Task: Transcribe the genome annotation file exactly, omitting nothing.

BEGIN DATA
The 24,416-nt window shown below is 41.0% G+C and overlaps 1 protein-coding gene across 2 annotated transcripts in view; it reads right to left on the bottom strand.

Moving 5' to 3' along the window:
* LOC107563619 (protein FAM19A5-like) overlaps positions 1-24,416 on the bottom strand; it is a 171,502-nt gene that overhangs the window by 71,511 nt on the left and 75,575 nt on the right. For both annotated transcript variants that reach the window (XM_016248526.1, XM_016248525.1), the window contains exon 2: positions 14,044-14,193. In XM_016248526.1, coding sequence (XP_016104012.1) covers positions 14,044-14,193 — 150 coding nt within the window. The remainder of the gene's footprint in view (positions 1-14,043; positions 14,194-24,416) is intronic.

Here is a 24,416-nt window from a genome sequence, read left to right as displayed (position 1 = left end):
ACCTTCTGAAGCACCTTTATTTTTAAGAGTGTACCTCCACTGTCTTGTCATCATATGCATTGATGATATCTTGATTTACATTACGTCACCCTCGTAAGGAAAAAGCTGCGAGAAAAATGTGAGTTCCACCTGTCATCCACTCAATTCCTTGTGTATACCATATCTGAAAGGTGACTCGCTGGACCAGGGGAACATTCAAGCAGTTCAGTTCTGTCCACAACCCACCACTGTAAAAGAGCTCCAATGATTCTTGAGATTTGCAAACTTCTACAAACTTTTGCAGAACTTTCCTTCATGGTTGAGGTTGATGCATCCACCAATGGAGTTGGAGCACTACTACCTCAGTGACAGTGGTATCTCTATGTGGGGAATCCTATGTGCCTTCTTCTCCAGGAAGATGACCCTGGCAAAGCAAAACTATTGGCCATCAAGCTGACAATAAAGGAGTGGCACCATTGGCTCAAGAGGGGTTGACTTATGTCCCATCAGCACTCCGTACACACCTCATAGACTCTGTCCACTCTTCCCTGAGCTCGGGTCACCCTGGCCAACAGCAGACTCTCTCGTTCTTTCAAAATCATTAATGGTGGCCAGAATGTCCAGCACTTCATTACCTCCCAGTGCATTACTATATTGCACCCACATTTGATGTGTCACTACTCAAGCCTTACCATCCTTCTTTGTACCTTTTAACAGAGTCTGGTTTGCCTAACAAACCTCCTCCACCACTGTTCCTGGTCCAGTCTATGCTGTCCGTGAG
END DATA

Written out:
The 24,416-nt window shown below is 41.0% G+C and overlaps 1 protein-coding gene across 2 annotated transcripts in view; it reads right to left on the bottom strand.

Moving 5' to 3' along the window:
* LOC107563619 (protein FAM19A5-like) overlaps positions 1-24,416 on the bottom strand; it is a 171,502-nt gene that overhangs the window by 71,511 nt on the left and 75,575 nt on the right. For both annotated transcript variants that reach the window (XM_016248526.1, XM_016248525.1), the window contains exon 2: positions 14,044-14,193. In XM_016248526.1, coding sequence (XP_016104012.1) covers positions 14,044-14,193 — 150 coding nt within the window. The remainder of the gene's footprint in view (positions 1-14,043; positions 14,194-24,416) is intronic.

Here is a 24,416-nt window from a genome sequence, read left to right as displayed (position 1 = left end):
ACCTTCTGAAGCACCTTTATTTTTAAGAGTGTACCTCCACTGTCTTGTCATCATATGCATTGATGATATCTTGATTTACATTACGTCACCCTCGTAAGGAAAAAGCTGCGAGAAAAATGTGAGTTCCACCTGTCATCCACTCAATTCCTTGTGTATACCATATCTGAAAGGTGACTCGCTGGACCAGGGGAACATTCAAGCAGTTCAGTTCTGTCCACAACCCACCACTGTAAAAGAGCTCCAATGATTCTTGAGATTTGCAAACTTCTACAAACTTTTGCAGAACTTTCCTTCATGGTTGAGGTTGATGCATCCACCAATGGAGTTGGAGCACTACTACCTCAGTGACAGTGGTATCTCTATGTGGGGAATCCTATGTGCCTTCTTCTCCAGGAAGATGACCCTGGCAAAGCAAAACTATTGGCCATCAAGCTGACAATAAAGGAGTGGCACCATTGGCTCAAGAGGGGTTGACTTATGTCCCATCAGCACTCCGTACACACCTCATAGACTCTGTCCACTCTTCCCTGAGCTCGGGTCACCCTGGCCAACAGCAGACTCTCTCGTTCTTTCAAAATCATTAATGGTGGCCAGAATGTCCAGCACTTCATTACCTCCCAGTGCATTACTATATTGCACCCACATTTGATGTGTCACTACTCAAGCCTTACCATCCTTCTTTGTACCTTTTAACAGAGTCTGGTTTGCCTAACAAACCTCCTCCACCACTGTTCCTGGTCCAGTCTATGCTGTCCGTGAG